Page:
Unlike some bourbon products where the story is in the bourbon or a brand itself, Lincoln Henderson (and to some degree, his son Wes) is the story of Angel’s Envy.
Lincoln Henderson was the longtime master distiller at Brown-Forman. He is a bourbon legend and is credited with the development of products such as Woodford Reserve and Gentlemen Jack. A few years after retirement from Brown-Forman, Lincoln and his son, Wes, began exploring barrel finished bourbons. They eventually arrived on Port finished bourbon as a product that they desired to bring to market.
The Hendersons then founded Angel’s Envy (about a decade ago) and began producing sourced Kentucky straight bourbon whiskeys finished in Port barrels. It was at the time incredibly unique (and very well received).
Lincoln Henderson passed in 2013 leaving Wes in control. And although Bacardi purchased the Angel’s Envy brand in 2015, Wes Henderson and his family remain at the wheel today.
While the story behind the bourbon is Lincoln Henderson, the bourbon itself has its own interesting story, one which continues to develop.
The sources of the products are a bit of a mystery. We know that all are Kentucky straight bourbon whiskeys. Also, all have mashbills around 70-73% corn, 15-20% rye, and the balance malted barley. But beyond those facts, little is known for sure. Sources indicate possibly three different source or contract distilleries produce the base product, before being sent to Angel’s Envy for finishing. Recently, the Angel’s Envy distillery has opened in Louisville. They are now producing their own products, but (obviously) none have reached the bottle. So for the time being, we don’t know for sure the source (or number of sources) of any of the product in the bottle.
As to age and the blending process (two components that go hand-in-hand at Angel’s Envy), while the products don’t have any age statements, it is widely believed that the whiskeys mature for around 5-7 years in the barrel, before being moved to the port barrels for a 2-6 month finishing process. The finishing time in the Port barrels creates unique flavor profiles, which Angel’s Envy describes as follows (the ages being approximate): “A” whiskies age for 2 months in the Port Barrels, “B” for 4 months and “C” for 6 months. A “D” profile purportedly exists as well, and possibly others. These different components (A, B, C, etc) are then blended and diluted to make the final product.
[Note: Rating rubric: 1 (don’t buy, don’t drink), 2 (don’t buy, but drink if you must), 3 (buy only at MSRP, enjoy a drink when you want), 4 (worth finding at or near MSRP, drink happily), 5 (find it, buy it for any price you can live with, savor every drop).]
Angel’s Envy Bourbon (Batch No. 16E, Bottle No. 720) (86.6 proof)
Nose: Sweet corn and grain; briny; chewy caramel; dry wood.
Palate: Initially pretty rich with a nice corny texture; fruit/cherry; spice (rye and pepper) that hits about half way through; a cardboard taste/texture on the end of the palate; hotter than 86 proof, which feels like alcohol burn but probably is just a hot pepper spice;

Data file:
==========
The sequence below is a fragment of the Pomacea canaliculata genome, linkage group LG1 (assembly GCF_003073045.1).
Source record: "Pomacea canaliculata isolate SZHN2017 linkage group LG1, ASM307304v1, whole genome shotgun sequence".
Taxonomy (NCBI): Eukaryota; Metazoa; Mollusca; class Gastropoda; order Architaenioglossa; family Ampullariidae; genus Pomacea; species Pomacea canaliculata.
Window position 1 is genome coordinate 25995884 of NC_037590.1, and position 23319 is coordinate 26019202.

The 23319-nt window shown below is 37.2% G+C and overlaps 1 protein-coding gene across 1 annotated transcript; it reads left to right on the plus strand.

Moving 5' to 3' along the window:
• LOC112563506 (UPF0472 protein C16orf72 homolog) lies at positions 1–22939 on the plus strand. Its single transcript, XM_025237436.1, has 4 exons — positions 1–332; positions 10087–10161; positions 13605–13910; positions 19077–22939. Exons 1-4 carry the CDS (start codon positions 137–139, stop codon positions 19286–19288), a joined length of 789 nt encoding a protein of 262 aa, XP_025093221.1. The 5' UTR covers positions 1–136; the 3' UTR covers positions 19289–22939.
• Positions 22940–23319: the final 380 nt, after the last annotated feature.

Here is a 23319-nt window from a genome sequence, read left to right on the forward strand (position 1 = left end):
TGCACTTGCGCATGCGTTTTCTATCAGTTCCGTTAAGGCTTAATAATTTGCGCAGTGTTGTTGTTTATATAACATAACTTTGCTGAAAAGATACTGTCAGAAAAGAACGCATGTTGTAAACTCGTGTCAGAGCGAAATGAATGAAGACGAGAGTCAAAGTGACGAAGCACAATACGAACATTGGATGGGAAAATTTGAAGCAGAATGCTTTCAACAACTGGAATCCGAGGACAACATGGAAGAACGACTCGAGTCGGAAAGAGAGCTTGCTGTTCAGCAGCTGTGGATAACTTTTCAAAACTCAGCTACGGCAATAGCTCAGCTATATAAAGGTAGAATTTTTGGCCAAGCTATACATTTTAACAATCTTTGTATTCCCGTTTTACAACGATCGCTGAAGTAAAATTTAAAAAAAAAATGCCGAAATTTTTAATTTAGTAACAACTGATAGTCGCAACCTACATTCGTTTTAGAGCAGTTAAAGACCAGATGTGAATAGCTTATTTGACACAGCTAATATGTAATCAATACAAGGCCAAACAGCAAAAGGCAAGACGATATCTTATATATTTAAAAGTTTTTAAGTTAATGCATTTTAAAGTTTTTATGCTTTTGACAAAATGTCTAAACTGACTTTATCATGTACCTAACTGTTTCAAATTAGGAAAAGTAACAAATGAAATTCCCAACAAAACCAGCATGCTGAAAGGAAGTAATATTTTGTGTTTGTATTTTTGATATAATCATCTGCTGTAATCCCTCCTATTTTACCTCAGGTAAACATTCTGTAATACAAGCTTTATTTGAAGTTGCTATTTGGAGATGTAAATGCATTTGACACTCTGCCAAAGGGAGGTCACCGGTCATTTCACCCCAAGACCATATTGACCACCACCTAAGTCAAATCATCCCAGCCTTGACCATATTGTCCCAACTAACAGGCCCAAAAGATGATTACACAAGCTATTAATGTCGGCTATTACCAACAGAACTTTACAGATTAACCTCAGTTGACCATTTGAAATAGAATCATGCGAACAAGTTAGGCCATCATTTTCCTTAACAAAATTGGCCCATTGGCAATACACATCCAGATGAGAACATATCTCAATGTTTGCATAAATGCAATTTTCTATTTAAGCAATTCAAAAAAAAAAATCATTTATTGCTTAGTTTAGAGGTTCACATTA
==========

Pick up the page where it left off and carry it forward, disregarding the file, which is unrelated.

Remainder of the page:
Finish: Long; dry and tannic, port wine flavors hit about 15 seconds after you swallow, which mellows into lingering grape soda.
Overall: Solid throughout, with no real shortcomings. The Port finish mellows it out so that no characteristic really shines (save maybe some high rye spice that does give a bit of character). This mellowness is thorough enough (even with the spice) that we would be comfortable serving this to even a bourbon newbie.
Angel’s Envy Bourbon – Liquor Barn Store Blend (Batch No. FA14, Bottle No. 1121) (Recipe: A-40%, B-30%, C- 30%) (86.6 proof)
Nose: Compared to the standard bottle sampled, this is much less corny, with healthy doses of tobacco and leather; dried white fig, toffee, a bit of bine (not quite as pronounced as in the standard bottle); a bit more pepper spice.
Palate: Grape soda upfront, with a bit of caramel; then very drying rye spice hits half way through; a bit drying on the tongue almost like club soda.
Finish: Much quicker and less complex; cardboard; the finish leave a numb tongue, despite only 86 proof (we believe this is again the tannins)
Overall: The nose is rich and wonderful, but the Palate and finish were a letdown. The dryness did not set well (despite it working well on the standard bottle), which may be due to how early it set it.
Angel’s Envy Bourbon Cask Strength 2016 (Batch C5, Bottle 9497) (124.6 proof)
Nose: Brown sugar; generic branded cola; pear; floral; pepper; much less ethanol on the nose than expected at cask strength.
Palate: A salt bomb, with secondary impressions of salted caramel coffee; dried fig; cola syrup, really hot, from both the rye spice and the proof; pepper; mint that transitions from the palate to the finish.
Finish: Transitioning mint and salt; spice; lingering mouth coating texture; lasting spice and salt on the tongue.
Overall: This is a very unusual pour. Each of us picked up on an incredible amount of saltiness at cask strength that was only present as a faint brininess on the lower proof offerings. This, accompanied by a significant spiciness, left us all wanting to try more. Notwithstanding, none of us were happy with the price.
Score: 2.5 (an enjoyable pour and one you should try at a bar or on someone else’s dime, but for purpose of buying a bottle it is underwhelming at that price).
Scott is a co-founder of Flight Club and a frequent writer and reviewer on the Club’s blog.